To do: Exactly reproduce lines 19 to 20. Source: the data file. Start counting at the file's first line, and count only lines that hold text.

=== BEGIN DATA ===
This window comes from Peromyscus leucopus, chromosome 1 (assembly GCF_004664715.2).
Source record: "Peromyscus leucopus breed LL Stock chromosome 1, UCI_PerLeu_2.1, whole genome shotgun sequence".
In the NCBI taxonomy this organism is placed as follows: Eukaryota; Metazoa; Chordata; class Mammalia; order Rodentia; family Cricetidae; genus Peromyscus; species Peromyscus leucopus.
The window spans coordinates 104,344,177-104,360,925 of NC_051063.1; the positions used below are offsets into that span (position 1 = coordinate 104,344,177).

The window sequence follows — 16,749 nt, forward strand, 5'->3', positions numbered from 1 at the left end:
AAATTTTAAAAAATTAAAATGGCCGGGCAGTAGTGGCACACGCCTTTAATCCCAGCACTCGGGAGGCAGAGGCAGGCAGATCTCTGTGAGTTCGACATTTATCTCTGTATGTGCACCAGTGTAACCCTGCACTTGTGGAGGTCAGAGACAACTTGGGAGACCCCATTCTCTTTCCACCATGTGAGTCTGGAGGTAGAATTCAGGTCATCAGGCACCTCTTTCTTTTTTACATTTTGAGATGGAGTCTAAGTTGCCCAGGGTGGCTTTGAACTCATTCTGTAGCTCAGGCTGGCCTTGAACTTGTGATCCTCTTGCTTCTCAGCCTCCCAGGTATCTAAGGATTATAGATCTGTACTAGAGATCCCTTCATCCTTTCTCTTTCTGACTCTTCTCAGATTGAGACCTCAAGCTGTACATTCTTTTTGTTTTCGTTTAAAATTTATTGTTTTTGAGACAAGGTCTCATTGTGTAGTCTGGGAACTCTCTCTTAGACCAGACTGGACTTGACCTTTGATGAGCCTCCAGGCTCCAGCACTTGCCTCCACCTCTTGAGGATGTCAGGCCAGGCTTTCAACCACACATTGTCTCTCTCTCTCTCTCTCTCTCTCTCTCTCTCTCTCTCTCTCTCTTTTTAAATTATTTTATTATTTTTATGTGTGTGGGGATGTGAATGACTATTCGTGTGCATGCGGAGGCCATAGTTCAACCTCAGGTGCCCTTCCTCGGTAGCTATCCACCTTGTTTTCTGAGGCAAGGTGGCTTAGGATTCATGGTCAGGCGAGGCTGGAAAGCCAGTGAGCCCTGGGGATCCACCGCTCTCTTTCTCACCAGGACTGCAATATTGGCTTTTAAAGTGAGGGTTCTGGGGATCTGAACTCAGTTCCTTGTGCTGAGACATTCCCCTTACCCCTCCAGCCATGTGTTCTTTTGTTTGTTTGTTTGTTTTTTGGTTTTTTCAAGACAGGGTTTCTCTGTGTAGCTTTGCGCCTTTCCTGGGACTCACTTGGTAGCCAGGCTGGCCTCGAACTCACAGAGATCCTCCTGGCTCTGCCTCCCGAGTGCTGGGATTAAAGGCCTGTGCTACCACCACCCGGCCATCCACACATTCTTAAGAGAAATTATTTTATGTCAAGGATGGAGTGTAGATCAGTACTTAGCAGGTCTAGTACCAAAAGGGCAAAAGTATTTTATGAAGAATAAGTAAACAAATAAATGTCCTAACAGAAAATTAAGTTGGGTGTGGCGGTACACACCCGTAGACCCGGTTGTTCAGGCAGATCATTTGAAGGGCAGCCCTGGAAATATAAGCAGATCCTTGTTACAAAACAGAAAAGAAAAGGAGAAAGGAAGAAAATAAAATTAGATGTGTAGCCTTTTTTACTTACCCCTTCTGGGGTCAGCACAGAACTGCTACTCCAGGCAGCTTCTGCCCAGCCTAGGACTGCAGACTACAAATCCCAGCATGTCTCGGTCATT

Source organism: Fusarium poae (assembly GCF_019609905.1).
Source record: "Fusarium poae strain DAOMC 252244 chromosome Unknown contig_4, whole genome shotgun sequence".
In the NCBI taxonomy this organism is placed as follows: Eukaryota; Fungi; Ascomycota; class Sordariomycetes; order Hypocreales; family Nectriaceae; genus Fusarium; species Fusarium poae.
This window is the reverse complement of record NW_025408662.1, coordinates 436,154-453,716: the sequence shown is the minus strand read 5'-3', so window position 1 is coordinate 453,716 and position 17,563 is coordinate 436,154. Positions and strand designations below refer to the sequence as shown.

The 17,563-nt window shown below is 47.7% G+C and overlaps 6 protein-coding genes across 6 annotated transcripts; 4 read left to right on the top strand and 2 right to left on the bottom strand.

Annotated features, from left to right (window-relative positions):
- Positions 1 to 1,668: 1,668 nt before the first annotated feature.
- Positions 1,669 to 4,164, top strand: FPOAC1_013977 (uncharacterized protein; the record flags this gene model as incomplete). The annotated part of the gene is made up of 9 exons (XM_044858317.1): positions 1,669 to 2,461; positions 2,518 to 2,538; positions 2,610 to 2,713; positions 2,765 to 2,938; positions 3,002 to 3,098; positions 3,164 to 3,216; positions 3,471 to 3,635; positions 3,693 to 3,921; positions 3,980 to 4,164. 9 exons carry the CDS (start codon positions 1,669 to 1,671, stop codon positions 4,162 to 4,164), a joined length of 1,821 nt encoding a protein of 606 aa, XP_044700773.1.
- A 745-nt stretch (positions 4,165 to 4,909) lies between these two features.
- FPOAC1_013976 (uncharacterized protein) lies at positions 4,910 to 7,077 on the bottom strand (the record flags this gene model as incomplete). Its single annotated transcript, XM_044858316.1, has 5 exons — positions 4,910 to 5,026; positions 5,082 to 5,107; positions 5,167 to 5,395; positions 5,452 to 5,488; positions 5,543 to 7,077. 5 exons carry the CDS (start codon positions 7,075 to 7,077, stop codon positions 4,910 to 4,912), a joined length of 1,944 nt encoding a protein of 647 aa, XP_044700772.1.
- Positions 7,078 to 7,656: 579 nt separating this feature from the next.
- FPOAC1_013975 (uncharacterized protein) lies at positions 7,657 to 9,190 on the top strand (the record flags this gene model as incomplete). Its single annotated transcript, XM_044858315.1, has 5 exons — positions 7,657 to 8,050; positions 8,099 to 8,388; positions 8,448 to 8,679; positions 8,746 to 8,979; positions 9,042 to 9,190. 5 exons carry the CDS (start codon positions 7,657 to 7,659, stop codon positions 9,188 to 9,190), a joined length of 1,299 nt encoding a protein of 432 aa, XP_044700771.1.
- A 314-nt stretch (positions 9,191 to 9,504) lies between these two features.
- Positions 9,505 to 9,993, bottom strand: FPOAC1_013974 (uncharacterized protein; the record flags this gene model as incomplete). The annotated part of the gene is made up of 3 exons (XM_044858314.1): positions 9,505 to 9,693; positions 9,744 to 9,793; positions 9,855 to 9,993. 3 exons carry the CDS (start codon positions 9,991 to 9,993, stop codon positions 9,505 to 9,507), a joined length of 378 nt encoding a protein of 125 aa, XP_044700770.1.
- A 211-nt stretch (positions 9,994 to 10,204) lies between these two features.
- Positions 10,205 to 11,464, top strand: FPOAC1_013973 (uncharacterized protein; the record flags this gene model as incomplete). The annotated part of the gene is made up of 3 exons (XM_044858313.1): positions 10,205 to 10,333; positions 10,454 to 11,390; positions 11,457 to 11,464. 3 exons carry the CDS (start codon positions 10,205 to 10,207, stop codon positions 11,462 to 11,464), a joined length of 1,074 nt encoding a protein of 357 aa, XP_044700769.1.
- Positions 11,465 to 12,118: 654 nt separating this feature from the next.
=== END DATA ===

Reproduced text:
- A 314-nt stretch (positions 9,191 to 9,504) lies between these two features.
- Positions 9,505 to 9,993, bottom strand: FPOAC1_013974 (uncharacterized protein; the record flags this gene model as incomplete). The annotated part of the gene is made up of 3 exons (XM_044858314.1): positions 9,505 to 9,693; positions 9,744 to 9,793; positions 9,855 to 9,993. 3 exons carry the CDS (start codon positions 9,991 to 9,993, stop codon positions 9,505 to 9,507), a joined length of 378 nt encoding a protein of 125 aa, XP_044700770.1.